So yes I clearly don't get their Boost algorithms. Please point me to a good and compressive article that explain Nvidia Boost 2.0, so I/we can fully understand what you already must completely grasp. If you could spend sometime to provide explanations to what I'm pointing out that would be helpful. Posting some graphs and saying I don’t understand is your prerogative. I've searched, basically I come up with the marketing graphs that Nvidia has provided; although that just skims the surface.

http://www.techpowerup.com/reviews/NVIDIA/GeForce_GTX_Titan/30.html
http://www.hardwarecanucks.com/foru...-geforce-gtx-titan-gk110-s-opening-act-4.html
Temperature. The card has a temperature target of 80*C. It will boost to that 1124Mhz instantly but when it reaches it's temperature target it will downclock to save it's ass from overheating..
Now take a look at the EVGA card with better cooler. :peace:

Now, when the temperature goes down a bit it'll up the speed a little bit. It'll give it a little more if temp allows. Also don't look at the Dynamic OC clocks/voltage picture as linear, it just shows the clocks as how they were used by the card.
First it goes to 975 and then 988 and then 1001? No. Straight to max it can go and then back down if the temperature goes too high.
With Titan/700 series you can change the temperature target. That is the beauty of GPU Boost 2.0

With AMD's Powertune it only takes power consumption into account and isn't that a predefined value so there is no actual calculations going on by the driver? Or have I misunderstood?
The GPU Boost 2.0 will look at the power consumption by actual meters on board the card and temperature sensor of the GPU.
If you want the card not to consume much power, okay you can do that. Just change the power target and give it priority.
If you don't want the card to go higher than say 77*C under load, okay you can do that. Just change the temperature target and give it priority.
Or you can set them both and link them.

In my opinion. This is freaking beautiful.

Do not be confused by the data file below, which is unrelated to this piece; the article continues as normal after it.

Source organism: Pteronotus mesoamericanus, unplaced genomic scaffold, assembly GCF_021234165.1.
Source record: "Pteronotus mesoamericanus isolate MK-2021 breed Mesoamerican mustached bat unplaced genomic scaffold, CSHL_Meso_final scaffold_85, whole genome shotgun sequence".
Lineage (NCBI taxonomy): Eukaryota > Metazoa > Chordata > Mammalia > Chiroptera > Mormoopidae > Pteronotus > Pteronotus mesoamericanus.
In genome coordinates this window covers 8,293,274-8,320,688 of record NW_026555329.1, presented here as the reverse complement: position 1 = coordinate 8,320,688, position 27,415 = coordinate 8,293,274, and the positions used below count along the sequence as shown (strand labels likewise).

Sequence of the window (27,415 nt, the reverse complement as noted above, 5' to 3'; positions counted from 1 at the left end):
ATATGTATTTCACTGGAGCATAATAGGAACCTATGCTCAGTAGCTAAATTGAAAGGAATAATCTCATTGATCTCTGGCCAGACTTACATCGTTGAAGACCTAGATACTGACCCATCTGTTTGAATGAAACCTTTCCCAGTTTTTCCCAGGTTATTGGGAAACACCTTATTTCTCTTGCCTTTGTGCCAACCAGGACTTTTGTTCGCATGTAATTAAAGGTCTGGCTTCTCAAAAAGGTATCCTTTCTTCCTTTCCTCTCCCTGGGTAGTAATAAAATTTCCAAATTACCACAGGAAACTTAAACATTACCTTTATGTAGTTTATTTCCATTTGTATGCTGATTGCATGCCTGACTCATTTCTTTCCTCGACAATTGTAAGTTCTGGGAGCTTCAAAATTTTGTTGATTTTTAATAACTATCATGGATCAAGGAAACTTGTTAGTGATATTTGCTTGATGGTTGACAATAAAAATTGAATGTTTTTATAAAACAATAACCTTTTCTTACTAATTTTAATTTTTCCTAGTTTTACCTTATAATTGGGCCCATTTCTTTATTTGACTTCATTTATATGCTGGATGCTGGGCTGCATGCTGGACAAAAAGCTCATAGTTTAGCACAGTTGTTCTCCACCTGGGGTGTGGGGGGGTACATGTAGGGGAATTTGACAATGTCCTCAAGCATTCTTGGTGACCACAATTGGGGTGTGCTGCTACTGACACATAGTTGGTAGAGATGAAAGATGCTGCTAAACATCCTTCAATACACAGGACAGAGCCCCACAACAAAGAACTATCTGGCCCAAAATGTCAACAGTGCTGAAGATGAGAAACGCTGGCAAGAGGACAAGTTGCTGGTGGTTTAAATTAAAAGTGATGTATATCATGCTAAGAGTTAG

I can't wait to get my card. Waiting on EVGA to release the damn FTW version :D
 
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W1zzard

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#46
With AMD's Powertune it only takes power consumption into account and isn't that a predefined value so there is no actual calculations going on by the driver?
powertune does not _measure_ power consumption. it basically looks at an elaborate gpu load % and guesstimates power draw from that. this means every card behaves the same, there is no temperature variation or manufacturing variance
 
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#47
+1 Thanks for the explanation.
Btw, did you notice any coil whining while testing the EVGA card? There's a dude at EVGA forums asking if any others are having that.
 
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#48
It will boost to that 1124Mhz instantly but when it reaches it's temperature target it will downclock to save it's ass from overheating...
Also don't look at the Dynamic OC clocks/voltage picture as linear, it just shows the clocks as how they were used by the card. First it goes to 975 and then 988 and then 1001? No. Straight to max it can go and then back down if the temperature goes too high.
Okay, that's something I hadn't contemplated it did right off. I just see it if there's no real reason why it couldn't/wouldn't build gradually for the render load, instead of jumping to use power and build heat it doesn't absolutely need for the rendering load. I just figure that more often the graphic load wouldn't be there, so why go full-out 100% and consumes energy (heat) if only increasing the FpS above what it needs give smooth play. I suppose that's where the idea of their Adaptive VSync (60Fps) software, which isn’t used in such tests so that may account for the jumping straight up to max. Also, I take it the "OC vs. Voltage" graphs aren't quantifying a particular title or benchmark, so it's hard to determine the render load(s) they're depicting. Here's something I'd like to ask are there differences in the dynamic profiles a card like the EVGA has loaded on its BIOS, verse the reference card?
With AMD's Powertune no actual calculations going on by the driver?
Are there any use of drivers in Nvidia’s Boost, I never heard there is?
nvidia's "rated" boost clock frequency is some kind of average, it might not be an actual clock frequency.
this means every (AMD) card behaves the same, there is no temperature variation or manufacturing variance
And is why I said earlier,
It's the luck of the draw as what that the dynamic OC actually provides in FpS increases.
Didn’t intend for this to go so far off the tracks, but it is how we discover what is so often not truly ascertained in the marketing slides companies offer.